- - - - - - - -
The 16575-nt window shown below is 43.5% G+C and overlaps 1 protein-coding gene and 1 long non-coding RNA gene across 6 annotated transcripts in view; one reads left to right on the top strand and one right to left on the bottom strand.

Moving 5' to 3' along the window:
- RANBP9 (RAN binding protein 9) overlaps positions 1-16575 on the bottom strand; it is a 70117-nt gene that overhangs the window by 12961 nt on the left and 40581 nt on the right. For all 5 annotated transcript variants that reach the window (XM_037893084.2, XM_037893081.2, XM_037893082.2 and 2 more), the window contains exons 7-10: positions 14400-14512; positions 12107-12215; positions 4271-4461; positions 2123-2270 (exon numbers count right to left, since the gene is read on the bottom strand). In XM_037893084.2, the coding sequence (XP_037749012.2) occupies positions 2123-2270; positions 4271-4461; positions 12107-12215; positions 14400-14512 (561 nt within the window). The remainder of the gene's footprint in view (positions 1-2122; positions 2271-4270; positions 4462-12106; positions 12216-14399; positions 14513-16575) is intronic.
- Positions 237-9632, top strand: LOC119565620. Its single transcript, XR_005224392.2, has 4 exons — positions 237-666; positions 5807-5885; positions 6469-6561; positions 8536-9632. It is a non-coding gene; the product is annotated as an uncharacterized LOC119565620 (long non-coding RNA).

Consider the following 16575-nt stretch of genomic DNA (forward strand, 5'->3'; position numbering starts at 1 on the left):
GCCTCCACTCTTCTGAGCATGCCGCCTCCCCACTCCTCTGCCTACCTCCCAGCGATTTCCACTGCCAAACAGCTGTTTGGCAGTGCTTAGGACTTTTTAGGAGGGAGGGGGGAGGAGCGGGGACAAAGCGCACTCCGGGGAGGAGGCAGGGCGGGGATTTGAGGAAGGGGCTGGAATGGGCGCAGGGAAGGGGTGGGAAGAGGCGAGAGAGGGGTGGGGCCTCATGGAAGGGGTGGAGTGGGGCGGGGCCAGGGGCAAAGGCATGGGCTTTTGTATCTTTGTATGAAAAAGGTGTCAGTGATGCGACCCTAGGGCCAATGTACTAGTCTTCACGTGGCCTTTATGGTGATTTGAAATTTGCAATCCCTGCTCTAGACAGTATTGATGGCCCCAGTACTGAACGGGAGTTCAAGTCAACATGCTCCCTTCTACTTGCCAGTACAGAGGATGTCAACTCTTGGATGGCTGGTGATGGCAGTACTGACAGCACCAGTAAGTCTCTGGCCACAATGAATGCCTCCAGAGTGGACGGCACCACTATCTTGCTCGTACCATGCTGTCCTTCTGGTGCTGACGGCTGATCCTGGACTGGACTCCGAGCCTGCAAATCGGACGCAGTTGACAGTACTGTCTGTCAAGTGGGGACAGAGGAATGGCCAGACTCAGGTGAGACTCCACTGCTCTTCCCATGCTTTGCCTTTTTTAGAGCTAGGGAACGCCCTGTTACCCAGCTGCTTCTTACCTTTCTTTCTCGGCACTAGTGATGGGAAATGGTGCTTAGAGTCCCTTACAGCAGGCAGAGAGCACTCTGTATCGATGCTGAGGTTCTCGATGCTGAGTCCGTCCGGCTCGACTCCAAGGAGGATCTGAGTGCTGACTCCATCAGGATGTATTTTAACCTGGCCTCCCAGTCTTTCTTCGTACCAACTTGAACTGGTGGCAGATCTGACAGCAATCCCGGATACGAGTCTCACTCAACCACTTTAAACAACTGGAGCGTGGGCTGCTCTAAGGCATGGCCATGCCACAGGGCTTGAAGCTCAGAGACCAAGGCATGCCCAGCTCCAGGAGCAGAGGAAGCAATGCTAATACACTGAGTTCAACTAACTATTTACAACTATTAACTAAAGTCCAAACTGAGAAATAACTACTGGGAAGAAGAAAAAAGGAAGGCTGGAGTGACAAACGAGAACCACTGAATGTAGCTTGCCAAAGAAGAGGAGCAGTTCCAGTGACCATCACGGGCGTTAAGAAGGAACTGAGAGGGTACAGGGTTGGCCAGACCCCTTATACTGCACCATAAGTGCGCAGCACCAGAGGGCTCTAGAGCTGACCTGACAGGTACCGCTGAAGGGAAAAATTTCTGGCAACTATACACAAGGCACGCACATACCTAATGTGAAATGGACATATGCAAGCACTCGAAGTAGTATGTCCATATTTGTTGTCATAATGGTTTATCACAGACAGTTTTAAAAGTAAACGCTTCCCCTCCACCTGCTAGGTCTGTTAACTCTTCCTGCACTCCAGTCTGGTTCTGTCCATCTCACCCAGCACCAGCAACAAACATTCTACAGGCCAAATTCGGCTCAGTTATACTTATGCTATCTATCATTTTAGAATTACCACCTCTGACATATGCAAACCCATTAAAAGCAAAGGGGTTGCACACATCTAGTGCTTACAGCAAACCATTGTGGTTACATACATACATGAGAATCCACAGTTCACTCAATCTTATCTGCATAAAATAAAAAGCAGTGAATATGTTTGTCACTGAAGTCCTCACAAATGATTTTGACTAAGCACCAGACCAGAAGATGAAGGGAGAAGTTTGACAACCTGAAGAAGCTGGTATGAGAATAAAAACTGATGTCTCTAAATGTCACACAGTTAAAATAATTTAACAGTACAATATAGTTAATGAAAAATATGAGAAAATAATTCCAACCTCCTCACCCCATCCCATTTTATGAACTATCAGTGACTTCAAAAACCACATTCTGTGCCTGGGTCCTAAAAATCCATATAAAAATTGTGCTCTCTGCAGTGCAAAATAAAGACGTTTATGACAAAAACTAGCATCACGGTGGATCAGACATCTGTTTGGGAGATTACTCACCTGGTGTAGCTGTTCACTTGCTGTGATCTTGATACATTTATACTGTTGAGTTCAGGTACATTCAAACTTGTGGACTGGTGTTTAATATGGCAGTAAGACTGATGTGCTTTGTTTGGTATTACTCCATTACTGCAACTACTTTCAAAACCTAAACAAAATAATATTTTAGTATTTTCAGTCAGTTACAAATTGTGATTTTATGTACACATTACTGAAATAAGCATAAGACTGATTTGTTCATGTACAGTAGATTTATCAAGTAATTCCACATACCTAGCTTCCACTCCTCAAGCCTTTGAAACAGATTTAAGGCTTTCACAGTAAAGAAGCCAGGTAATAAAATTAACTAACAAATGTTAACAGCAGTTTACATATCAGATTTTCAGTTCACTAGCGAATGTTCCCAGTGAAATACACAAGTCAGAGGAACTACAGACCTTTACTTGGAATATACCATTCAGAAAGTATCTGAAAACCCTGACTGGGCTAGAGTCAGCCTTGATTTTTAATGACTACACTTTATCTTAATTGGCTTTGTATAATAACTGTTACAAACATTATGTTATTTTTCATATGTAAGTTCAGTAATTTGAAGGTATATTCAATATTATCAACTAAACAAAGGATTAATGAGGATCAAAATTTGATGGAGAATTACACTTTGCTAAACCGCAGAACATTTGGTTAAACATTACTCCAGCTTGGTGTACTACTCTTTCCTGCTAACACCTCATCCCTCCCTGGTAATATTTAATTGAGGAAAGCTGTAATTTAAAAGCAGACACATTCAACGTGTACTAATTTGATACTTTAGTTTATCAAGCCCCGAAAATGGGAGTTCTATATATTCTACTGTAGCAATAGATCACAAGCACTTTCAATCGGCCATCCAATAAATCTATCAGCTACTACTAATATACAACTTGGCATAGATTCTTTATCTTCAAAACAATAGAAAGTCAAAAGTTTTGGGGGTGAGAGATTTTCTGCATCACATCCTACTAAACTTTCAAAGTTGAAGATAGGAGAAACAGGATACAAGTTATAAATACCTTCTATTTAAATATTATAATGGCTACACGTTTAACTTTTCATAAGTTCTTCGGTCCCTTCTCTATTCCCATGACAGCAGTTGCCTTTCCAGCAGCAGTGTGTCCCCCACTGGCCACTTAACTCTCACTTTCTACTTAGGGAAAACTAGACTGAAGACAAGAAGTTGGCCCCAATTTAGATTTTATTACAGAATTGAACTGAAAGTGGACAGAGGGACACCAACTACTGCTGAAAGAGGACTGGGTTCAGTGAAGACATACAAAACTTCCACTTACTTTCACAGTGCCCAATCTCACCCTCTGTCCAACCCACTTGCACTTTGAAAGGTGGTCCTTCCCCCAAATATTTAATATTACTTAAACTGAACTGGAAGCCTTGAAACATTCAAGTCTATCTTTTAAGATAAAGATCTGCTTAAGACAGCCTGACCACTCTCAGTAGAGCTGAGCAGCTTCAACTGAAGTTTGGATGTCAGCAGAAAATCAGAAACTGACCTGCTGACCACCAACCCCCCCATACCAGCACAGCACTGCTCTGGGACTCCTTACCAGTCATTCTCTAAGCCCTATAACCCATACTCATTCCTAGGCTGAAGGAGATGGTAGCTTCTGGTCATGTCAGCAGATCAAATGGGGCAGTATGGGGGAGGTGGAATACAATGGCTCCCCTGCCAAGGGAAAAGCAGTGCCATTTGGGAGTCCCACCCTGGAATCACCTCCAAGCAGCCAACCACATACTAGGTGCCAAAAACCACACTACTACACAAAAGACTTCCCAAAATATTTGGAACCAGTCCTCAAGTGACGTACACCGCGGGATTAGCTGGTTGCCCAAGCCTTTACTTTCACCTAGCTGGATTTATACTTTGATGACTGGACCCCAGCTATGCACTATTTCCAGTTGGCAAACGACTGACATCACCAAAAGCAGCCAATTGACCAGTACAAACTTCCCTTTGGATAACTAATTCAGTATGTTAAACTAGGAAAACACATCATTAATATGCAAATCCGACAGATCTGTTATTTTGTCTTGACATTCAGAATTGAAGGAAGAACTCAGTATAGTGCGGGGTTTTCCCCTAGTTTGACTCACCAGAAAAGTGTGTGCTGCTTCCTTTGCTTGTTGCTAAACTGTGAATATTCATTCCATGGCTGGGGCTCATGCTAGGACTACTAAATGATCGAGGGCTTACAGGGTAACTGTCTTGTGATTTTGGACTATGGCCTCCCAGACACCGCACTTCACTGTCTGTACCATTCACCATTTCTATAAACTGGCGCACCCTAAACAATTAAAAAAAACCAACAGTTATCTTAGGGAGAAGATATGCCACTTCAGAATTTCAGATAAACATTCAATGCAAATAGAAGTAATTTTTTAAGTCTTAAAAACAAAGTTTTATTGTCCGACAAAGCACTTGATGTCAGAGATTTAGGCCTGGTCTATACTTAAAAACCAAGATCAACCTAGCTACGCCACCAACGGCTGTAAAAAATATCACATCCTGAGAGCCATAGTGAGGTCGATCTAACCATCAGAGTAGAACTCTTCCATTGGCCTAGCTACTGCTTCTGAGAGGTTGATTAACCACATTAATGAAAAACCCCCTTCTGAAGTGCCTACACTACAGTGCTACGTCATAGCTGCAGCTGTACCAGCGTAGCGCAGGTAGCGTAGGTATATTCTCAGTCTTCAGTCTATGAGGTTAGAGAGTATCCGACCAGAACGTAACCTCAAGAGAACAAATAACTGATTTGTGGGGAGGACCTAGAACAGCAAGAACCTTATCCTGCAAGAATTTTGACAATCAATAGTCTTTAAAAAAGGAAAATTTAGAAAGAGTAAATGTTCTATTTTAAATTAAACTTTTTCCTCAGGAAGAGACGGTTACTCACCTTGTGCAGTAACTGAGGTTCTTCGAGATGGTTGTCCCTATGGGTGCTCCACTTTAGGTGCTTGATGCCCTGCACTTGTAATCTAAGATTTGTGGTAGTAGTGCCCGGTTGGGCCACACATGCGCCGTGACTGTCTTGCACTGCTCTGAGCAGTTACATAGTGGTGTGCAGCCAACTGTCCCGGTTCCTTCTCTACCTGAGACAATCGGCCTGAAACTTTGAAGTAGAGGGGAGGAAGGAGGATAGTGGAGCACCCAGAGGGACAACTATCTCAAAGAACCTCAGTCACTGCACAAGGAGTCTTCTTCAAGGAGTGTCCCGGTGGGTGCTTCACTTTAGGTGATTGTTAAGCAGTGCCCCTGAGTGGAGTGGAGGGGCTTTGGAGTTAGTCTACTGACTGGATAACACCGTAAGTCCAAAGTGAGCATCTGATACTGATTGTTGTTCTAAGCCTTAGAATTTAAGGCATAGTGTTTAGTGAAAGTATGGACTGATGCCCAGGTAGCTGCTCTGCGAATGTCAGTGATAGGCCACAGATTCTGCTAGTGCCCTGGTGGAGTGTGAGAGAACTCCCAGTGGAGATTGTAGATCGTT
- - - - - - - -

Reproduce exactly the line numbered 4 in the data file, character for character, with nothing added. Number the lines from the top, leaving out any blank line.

- Positions 237-9632, top strand: LOC119565620. Its single transcript, XR_005224392.2, has 4 exons — positions 237-666; positions 5807-5885; positions 6469-6561; positions 8536-9632. It is a non-coding gene; the product is annotated as an uncharacterized LOC119565620 (long non-coding RNA).